– The environmental aspect is unfortunately something which one rarely reflects upon within the health care sector. There are traditions and conventions that stipulate what a hospital environment should be like. This may concern anything from the colour scales of the rooms and corridors to what kind of food should be served – how it should taste and what it should contain. However, research does show that innovative thinking within the area can influence patients' possibilities of recuperating both physically and mentally. One has also noted this at the University of Gothenburg and for instance at Chalmers there is a centre for research in build up of health care – Centre for Healthcare Architecture. This not only focuses on technical aspects, such as how you build premises in order to limit the spread of disease, but also on the very questions of architecture and design.
– A current example worthy of thought in this context is the nowadays very strong trend within health care politics towards all patients having their own rooms. But it is rather the case that research indicates that patients' recovery is not stimulated by loneliness, but conversely, through social contacts.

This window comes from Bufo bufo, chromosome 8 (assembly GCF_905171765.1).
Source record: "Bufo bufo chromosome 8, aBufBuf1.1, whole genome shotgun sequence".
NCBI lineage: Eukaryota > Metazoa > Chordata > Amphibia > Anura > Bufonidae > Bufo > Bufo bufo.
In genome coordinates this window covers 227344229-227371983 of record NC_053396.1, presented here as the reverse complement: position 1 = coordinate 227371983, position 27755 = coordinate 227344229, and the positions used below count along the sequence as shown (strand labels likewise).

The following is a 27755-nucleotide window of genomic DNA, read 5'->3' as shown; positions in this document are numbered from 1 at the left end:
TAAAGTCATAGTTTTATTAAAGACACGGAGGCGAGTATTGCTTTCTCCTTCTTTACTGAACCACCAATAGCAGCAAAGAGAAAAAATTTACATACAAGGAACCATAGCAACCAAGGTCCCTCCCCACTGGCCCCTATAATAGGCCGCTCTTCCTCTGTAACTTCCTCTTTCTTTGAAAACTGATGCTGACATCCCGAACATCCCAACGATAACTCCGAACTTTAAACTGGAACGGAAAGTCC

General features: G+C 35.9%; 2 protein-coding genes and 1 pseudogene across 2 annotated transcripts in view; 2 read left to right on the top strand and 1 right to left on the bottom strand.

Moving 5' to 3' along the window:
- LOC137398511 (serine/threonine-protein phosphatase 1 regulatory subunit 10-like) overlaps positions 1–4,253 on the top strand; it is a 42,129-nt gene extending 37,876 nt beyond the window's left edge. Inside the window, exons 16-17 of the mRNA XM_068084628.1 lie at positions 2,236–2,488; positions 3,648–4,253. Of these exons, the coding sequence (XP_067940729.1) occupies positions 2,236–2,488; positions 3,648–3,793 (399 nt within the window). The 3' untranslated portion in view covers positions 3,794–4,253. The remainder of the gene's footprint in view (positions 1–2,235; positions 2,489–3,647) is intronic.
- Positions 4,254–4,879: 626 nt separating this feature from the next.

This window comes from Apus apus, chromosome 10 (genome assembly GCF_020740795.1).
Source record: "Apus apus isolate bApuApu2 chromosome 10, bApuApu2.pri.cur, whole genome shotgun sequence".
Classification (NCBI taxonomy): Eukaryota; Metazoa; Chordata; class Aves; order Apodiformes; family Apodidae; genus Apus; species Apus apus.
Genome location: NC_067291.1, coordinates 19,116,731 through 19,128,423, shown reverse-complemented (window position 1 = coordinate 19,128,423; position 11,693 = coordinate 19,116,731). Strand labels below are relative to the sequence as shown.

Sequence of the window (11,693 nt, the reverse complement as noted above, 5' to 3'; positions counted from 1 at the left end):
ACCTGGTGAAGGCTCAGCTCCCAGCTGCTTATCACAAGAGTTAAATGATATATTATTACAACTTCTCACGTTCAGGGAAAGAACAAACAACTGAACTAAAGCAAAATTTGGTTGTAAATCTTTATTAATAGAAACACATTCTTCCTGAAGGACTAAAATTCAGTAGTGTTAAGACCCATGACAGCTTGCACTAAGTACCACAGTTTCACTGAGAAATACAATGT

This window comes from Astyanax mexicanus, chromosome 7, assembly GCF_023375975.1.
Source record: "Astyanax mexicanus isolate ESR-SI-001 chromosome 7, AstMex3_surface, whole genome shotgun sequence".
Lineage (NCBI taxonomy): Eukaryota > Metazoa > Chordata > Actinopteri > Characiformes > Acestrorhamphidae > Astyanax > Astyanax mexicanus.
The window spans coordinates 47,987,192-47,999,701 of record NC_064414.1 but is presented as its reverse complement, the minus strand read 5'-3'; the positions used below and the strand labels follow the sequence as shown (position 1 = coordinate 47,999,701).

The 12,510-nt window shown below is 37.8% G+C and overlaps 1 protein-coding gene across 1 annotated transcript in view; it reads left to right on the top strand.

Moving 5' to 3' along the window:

How did you come to work within this research area?
– My interest was stirred around ten years ago when I studied problems around memory and cognition in stroke patients, wondering how rehabilitation could be improved. I read research results on the healing of animals that were living in so-called stimulating and non-stimulating environments. It was striking how strong medical impact various environmental factors were shown to have. Since this was a case of laboratory experiments, we are talking of measurable, hard data – there is in other words no doubt that this is having an effect. The question is rather how one should translate in productive ways such results to a clinical environment for people.
– One can observe that there are many exciting and promising research results, but there is so much left to do. It is indisputably the case that there are strong effects that one cannot today fully understand the consequences of. Moreover, the findings that do exist have only to a limited extent been translated into practice. One problem is that there is much gathered data, but that few models for how the knowledge might be applied in clinical activity have been designed.